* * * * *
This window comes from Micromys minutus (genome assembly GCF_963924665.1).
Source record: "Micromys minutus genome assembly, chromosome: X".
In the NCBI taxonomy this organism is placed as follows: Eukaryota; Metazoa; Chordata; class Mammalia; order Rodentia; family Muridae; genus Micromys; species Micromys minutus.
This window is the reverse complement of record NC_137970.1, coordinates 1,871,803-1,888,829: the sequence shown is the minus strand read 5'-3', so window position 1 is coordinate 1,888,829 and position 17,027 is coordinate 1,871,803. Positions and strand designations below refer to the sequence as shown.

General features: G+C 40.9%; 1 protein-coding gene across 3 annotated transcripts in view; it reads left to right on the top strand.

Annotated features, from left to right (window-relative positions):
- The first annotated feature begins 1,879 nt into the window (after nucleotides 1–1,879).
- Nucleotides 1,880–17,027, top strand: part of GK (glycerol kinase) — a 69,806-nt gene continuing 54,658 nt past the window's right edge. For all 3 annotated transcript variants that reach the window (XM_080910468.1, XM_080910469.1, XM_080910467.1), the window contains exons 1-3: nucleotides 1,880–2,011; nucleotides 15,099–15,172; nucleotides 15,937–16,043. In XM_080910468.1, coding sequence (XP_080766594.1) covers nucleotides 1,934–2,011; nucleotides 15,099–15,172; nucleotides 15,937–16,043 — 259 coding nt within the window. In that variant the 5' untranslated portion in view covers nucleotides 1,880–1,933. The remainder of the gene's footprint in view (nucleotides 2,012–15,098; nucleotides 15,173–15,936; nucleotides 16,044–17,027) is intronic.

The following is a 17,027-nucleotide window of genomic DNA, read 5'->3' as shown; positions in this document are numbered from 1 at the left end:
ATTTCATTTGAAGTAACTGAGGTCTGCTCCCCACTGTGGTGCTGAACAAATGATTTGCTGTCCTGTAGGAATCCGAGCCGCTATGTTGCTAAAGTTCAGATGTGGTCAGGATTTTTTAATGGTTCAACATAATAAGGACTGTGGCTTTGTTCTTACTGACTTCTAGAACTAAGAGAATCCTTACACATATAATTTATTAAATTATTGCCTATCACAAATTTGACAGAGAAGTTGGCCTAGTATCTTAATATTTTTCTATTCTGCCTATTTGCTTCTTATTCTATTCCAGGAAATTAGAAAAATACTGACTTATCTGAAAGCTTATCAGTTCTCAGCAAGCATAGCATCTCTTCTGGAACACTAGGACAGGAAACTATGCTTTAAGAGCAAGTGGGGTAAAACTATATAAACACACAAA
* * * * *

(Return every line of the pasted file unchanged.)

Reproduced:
This window comes from Micromys minutus (genome assembly GCF_963924665.1).
Source record: "Micromys minutus genome assembly, chromosome: X".
In the NCBI taxonomy this organism is placed as follows: Eukaryota; Metazoa; Chordata; class Mammalia; order Rodentia; family Muridae; genus Micromys; species Micromys minutus.
This window is the reverse complement of record NC_137970.1, coordinates 1,871,803-1,888,829: the sequence shown is the minus strand read 5'-3', so window position 1 is coordinate 1,888,829 and position 17,027 is coordinate 1,871,803. Positions and strand designations below refer to the sequence as shown.

General features: G+C 40.9%; 1 protein-coding gene across 3 annotated transcripts in view; it reads left to right on the top strand.

Annotated features, from left to right (window-relative positions):
- The first annotated feature begins 1,879 nt into the window (after nucleotides 1–1,879).
- Nucleotides 1,880–17,027, top strand: part of GK (glycerol kinase) — a 69,806-nt gene continuing 54,658 nt past the window's right edge. For all 3 annotated transcript variants that reach the window (XM_080910468.1, XM_080910469.1, XM_080910467.1), the window contains exons 1-3: nucleotides 1,880–2,011; nucleotides 15,099–15,172; nucleotides 15,937–16,043. In XM_080910468.1, coding sequence (XP_080766594.1) covers nucleotides 1,934–2,011; nucleotides 15,099–15,172; nucleotides 15,937–16,043 — 259 coding nt within the window. In that variant the 5' untranslated portion in view covers nucleotides 1,880–1,933. The remainder of the gene's footprint in view (nucleotides 2,012–15,098; nucleotides 15,173–15,936; nucleotides 16,044–17,027) is intronic.

The following is a 17,027-nucleotide window of genomic DNA, read 5'->3' as shown; positions in this document are numbered from 1 at the left end:
ATTTCATTTGAAGTAACTGAGGTCTGCTCCCCACTGTGGTGCTGAACAAATGATTTGCTGTCCTGTAGGAATCCGAGCCGCTATGTTGCTAAAGTTCAGATGTGGTCAGGATTTTTTAATGGTTCAACATAATAAGGACTGTGGCTTTGTTCTTACTGACTTCTAGAACTAAGAGAATCCTTACACATATAATTTATTAAATTATTGCCTATCACAAATTTGACAGAGAAGTTGGCCTAGTATCTTAATATTTTTCTATTCTGCCTATTTGCTTCTTATTCTATTCCAGGAAATTAGAAAAATACTGACTTATCTGAAAGCTTATCAGTTCTCAGCAAGCATAGCATCTCTTCTGGAACACTAGGACAGGAAACTATGCTTTAAGAGCAAGTGGGGTAAAACTATATAAACACACAAA